Bloomington city council OKs water rate increase, IU to try intervention with state regulators

At its Wednesday meeting, Bloomington’s city council approved a water rate increase for city of Bloomington utilities (CBU) customers.

This screenshot of the March 17, 2021 Bloomington city council meeting, conducted on Zoom, shows Vic Kelson, city of Bloomington utilities director.

The water rate increase will come in two phases, in 2022 and 2024. Residential customers will pay a total of 22 percent more over the course of four years.

Other customers like Indiana University, will see higher increases, around double what residential customers will see.

The 22-percent increase brings the residential customer rate to $4.54 for every 1,000 gallons.

After adding in increases for site charge and fire charge (from $5.89 to $6.58 and from $1.96 to $2.17) after the two phases of increase, an “average” 3,500-gallon residential customer would see a monthly increase of around $3.74 in water fees—from $20.91 to $24.64. That works out to about $45 more per year.

The water rate increase was not controversial for city councilmembers. It passed on a 9-0 vote.

As a separate ordinance, the city council approved the issuance of $17.2 million in revenue bonds, to support the capital improvement plan connected to the rate increase.

Customers will see higher bills starting in early 2022, if the water rate increase gets approval from the state.

All utilities rate increases have to be reviewed and approved by the state’s regulatory body, which is the Indiana Utility Regulatory Commission (IURC).

CBU’s largest customer, which is Indiana University, will intervene with the IURC and try to lower the rate increase that applies to IU, which is about double the rate increase for residential customers. Continue reading “Bloomington city council OKs water rate increase, IU to try intervention with state regulators”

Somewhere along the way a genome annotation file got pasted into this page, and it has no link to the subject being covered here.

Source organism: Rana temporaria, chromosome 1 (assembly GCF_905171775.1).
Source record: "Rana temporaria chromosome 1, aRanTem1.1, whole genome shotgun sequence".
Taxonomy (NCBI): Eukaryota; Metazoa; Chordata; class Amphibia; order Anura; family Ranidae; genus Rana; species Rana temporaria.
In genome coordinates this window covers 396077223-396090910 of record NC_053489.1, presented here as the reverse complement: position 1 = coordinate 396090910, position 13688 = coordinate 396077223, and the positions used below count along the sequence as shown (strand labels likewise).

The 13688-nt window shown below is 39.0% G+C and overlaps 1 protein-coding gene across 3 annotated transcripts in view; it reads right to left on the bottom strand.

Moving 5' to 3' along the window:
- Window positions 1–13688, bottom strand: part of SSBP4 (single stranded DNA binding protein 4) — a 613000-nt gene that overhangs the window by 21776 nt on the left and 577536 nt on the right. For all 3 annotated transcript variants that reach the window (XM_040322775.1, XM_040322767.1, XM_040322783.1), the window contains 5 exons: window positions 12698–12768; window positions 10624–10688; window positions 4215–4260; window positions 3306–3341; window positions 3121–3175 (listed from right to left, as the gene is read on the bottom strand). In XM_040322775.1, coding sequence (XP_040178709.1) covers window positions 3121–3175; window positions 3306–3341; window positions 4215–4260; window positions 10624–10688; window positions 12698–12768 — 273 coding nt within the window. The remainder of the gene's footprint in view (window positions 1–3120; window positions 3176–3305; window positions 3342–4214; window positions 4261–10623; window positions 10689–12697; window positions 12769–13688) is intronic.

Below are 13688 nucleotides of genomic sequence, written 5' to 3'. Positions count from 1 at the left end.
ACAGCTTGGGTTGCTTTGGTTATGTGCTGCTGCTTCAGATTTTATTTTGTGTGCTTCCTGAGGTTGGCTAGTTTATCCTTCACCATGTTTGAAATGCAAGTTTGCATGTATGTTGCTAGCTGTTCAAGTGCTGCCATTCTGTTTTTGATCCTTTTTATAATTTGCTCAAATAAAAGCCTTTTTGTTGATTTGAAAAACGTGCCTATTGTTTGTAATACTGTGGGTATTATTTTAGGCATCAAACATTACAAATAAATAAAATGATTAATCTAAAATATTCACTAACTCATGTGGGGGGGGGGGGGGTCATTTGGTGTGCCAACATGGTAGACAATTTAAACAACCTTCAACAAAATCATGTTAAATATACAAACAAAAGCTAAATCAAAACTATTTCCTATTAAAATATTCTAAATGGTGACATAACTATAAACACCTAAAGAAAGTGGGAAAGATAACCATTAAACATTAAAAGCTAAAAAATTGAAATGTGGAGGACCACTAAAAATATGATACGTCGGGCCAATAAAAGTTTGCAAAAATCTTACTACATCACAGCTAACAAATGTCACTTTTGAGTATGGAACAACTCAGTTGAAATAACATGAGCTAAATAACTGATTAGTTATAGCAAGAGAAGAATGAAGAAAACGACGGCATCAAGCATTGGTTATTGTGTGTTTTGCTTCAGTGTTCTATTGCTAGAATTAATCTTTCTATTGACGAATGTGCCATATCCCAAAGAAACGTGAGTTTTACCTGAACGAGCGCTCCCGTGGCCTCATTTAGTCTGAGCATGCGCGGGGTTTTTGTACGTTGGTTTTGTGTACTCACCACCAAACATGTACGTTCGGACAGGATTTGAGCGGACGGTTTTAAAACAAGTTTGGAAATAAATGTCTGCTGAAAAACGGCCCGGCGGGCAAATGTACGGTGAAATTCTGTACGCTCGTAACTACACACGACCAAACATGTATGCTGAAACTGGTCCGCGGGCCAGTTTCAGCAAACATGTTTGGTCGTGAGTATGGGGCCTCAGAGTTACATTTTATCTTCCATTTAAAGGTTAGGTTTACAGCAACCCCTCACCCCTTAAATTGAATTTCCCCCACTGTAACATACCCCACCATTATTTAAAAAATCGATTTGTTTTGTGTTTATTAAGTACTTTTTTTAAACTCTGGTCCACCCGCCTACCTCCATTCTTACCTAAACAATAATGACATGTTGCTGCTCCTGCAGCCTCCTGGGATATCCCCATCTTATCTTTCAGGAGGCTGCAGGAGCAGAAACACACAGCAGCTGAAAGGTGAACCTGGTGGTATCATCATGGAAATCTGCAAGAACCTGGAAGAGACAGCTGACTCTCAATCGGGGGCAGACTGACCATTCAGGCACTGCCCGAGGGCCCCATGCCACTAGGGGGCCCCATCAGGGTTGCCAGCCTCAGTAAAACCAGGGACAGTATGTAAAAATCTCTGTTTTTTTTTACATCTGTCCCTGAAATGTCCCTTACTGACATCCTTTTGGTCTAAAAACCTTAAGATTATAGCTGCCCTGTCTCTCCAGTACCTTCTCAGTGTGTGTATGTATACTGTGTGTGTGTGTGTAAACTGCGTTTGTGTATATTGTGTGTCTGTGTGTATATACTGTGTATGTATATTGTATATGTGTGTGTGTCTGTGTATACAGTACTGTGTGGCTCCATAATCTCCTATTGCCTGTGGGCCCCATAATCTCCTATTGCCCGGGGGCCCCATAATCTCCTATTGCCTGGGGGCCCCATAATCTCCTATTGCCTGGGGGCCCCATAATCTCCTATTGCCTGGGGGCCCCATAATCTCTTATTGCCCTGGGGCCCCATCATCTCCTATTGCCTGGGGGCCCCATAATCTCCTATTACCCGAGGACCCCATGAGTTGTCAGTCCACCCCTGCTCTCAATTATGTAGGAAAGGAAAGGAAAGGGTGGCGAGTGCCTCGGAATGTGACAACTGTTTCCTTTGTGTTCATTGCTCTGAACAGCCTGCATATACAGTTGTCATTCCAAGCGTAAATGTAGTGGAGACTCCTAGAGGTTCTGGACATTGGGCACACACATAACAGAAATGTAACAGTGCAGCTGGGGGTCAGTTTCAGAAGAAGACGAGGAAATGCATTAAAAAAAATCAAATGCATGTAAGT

Grease is the word…at the end of FOG: Bloomington council revises law on how restaurants keep fats, oils out of sewer

An aerial view of the Dillman Road wastewater treatment facility south of Bloomington, where grease from the city’s FOG (fat, oil and grease) program can be hauled, where it oxidizes in the sun. (The image is dated April 2020 in the Pictometry module of Monroe County’s online property records.)

“The way we handle grease at the [Dillman Road wastewater treatment] plant, it’s actually discharged into a lagoon where it is oxidized in the sun.”

That was city of Bloomington utilities (CBU) director Vic Kelson talking to the Bloomington city council on Wednesday about the grease that about 600 local restaurants clean out of their traps and are allowed to haul to the city’s wastewater treatment plant south of town.

The item on the city council’s agenda was a change to the ordinance on the FOG (fats, oils, and grease) program, which requires restaurants (food service establishments) to use grease traps to keep it from clogging up the city’s sanitary sewer system. The ordinance change was approved unanimously.